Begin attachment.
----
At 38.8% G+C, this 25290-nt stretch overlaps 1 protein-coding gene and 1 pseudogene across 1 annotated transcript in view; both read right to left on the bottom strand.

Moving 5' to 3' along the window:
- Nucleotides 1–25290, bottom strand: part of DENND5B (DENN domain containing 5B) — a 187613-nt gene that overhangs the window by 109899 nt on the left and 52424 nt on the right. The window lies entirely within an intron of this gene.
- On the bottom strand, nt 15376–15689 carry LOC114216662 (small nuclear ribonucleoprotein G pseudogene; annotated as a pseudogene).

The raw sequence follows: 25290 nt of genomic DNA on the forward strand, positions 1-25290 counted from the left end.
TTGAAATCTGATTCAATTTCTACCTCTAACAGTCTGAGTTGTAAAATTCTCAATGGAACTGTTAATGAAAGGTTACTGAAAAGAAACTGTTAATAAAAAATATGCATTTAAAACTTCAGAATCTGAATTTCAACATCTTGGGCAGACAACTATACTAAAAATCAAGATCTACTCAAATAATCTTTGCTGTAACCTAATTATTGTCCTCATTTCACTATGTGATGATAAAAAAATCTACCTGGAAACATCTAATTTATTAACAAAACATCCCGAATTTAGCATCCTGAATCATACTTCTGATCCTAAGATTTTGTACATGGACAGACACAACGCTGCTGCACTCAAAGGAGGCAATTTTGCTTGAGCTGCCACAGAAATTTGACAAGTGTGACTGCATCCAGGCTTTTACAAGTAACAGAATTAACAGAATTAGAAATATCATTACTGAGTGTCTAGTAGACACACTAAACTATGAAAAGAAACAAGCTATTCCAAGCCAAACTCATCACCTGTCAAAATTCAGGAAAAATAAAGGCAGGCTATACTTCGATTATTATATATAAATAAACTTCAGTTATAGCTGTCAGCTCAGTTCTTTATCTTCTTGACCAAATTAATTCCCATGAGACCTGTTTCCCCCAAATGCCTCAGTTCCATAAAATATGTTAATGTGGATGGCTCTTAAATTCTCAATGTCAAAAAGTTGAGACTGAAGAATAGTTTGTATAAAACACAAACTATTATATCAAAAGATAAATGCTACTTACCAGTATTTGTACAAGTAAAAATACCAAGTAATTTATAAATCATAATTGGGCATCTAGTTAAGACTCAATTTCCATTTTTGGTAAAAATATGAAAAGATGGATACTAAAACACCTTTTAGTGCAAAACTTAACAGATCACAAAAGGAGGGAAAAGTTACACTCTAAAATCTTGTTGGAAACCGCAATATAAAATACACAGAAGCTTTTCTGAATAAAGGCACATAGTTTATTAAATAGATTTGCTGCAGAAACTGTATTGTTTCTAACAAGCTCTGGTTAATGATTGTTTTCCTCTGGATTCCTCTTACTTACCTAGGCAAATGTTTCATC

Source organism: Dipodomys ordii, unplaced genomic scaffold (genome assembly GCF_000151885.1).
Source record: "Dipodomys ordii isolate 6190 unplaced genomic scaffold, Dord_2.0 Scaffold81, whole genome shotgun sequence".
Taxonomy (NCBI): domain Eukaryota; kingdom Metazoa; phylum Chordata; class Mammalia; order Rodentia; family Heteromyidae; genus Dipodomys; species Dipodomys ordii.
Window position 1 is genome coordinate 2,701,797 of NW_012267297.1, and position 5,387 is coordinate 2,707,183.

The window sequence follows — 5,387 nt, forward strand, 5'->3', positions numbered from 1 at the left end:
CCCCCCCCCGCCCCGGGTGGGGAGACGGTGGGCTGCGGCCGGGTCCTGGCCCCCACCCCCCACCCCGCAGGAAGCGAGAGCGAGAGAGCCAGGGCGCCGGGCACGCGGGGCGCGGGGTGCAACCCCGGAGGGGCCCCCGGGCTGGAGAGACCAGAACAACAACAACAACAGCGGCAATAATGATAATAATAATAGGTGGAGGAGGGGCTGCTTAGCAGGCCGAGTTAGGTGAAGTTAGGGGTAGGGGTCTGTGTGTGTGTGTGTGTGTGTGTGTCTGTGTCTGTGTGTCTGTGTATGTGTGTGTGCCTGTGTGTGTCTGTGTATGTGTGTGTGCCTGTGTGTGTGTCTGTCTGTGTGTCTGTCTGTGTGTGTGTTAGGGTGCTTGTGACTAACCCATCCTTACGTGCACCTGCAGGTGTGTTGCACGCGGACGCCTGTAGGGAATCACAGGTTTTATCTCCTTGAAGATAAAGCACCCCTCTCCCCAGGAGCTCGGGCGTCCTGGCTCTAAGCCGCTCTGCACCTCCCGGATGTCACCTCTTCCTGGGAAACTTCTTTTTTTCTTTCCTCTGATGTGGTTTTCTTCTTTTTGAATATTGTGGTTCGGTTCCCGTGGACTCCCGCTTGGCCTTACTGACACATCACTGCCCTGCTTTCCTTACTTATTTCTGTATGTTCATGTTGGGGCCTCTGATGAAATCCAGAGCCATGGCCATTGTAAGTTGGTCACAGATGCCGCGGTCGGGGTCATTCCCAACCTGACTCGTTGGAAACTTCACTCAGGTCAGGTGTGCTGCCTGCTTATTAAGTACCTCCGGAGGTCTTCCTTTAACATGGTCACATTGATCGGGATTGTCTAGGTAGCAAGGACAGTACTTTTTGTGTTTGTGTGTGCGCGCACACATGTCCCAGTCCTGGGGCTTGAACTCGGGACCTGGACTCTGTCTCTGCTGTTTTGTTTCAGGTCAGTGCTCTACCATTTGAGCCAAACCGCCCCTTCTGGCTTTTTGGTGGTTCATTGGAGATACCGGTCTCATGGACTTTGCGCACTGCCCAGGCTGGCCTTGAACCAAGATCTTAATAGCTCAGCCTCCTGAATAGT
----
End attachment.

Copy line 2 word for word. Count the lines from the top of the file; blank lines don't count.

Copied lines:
Moving 5' to 3' along the window: